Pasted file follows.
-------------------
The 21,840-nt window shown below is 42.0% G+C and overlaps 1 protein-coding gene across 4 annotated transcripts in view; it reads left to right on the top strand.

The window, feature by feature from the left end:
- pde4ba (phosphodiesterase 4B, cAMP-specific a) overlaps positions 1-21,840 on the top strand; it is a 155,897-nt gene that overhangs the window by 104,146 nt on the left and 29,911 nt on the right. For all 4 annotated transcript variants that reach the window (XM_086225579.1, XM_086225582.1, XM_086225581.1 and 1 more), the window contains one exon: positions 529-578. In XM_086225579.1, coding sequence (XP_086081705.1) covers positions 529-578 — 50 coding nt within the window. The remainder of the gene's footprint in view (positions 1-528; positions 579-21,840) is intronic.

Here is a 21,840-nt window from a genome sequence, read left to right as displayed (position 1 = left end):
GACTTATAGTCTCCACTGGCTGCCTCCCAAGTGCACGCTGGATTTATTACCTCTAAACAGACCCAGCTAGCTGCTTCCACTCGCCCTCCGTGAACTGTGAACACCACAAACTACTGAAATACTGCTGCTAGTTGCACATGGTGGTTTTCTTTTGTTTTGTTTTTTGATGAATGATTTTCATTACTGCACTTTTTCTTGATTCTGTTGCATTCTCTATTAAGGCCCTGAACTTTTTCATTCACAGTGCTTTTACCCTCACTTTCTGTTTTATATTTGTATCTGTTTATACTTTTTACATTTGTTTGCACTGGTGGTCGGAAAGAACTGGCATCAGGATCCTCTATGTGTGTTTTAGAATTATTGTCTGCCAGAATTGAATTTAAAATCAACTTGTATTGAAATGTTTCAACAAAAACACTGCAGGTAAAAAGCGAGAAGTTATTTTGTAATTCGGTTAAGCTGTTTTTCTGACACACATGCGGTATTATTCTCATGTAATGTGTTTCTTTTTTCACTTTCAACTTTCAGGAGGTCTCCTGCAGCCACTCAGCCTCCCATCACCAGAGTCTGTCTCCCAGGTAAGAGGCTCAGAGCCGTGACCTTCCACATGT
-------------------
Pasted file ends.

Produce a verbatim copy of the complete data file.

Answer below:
The 21,840-nt window shown below is 42.0% G+C and overlaps 1 protein-coding gene across 4 annotated transcripts in view; it reads left to right on the top strand.

The window, feature by feature from the left end:
- pde4ba (phosphodiesterase 4B, cAMP-specific a) overlaps positions 1-21,840 on the top strand; it is a 155,897-nt gene that overhangs the window by 104,146 nt on the left and 29,911 nt on the right. For all 4 annotated transcript variants that reach the window (XM_086225579.1, XM_086225582.1, XM_086225581.1 and 1 more), the window contains one exon: positions 529-578. In XM_086225579.1, coding sequence (XP_086081705.1) covers positions 529-578 — 50 coding nt within the window. The remainder of the gene's footprint in view (positions 1-528; positions 579-21,840) is intronic.

Here is a 21,840-nt window from a genome sequence, read left to right as displayed (position 1 = left end):
GACTTATAGTCTCCACTGGCTGCCTCCCAAGTGCACGCTGGATTTATTACCTCTAAACAGACCCAGCTAGCTGCTTCCACTCGCCCTCCGTGAACTGTGAACACCACAAACTACTGAAATACTGCTGCTAGTTGCACATGGTGGTTTTCTTTTGTTTTGTTTTTTGATGAATGATTTTCATTACTGCACTTTTTCTTGATTCTGTTGCATTCTCTATTAAGGCCCTGAACTTTTTCATTCACAGTGCTTTTACCCTCACTTTCTGTTTTATATTTGTATCTGTTTATACTTTTTACATTTGTTTGCACTGGTGGTCGGAAAGAACTGGCATCAGGATCCTCTATGTGTGTTTTAGAATTATTGTCTGCCAGAATTGAATTTAAAATCAACTTGTATTGAAATGTTTCAACAAAAACACTGCAGGTAAAAAGCGAGAAGTTATTTTGTAATTCGGTTAAGCTGTTTTTCTGACACACATGCGGTATTATTCTCATGTAATGTGTTTCTTTTTTCACTTTCAACTTTCAGGAGGTCTCCTGCAGCCACTCAGCCTCCCATCACCAGAGTCTGTCTCCCAGGTAAGAGGCTCAGAGCCGTGACCTTCCACATGT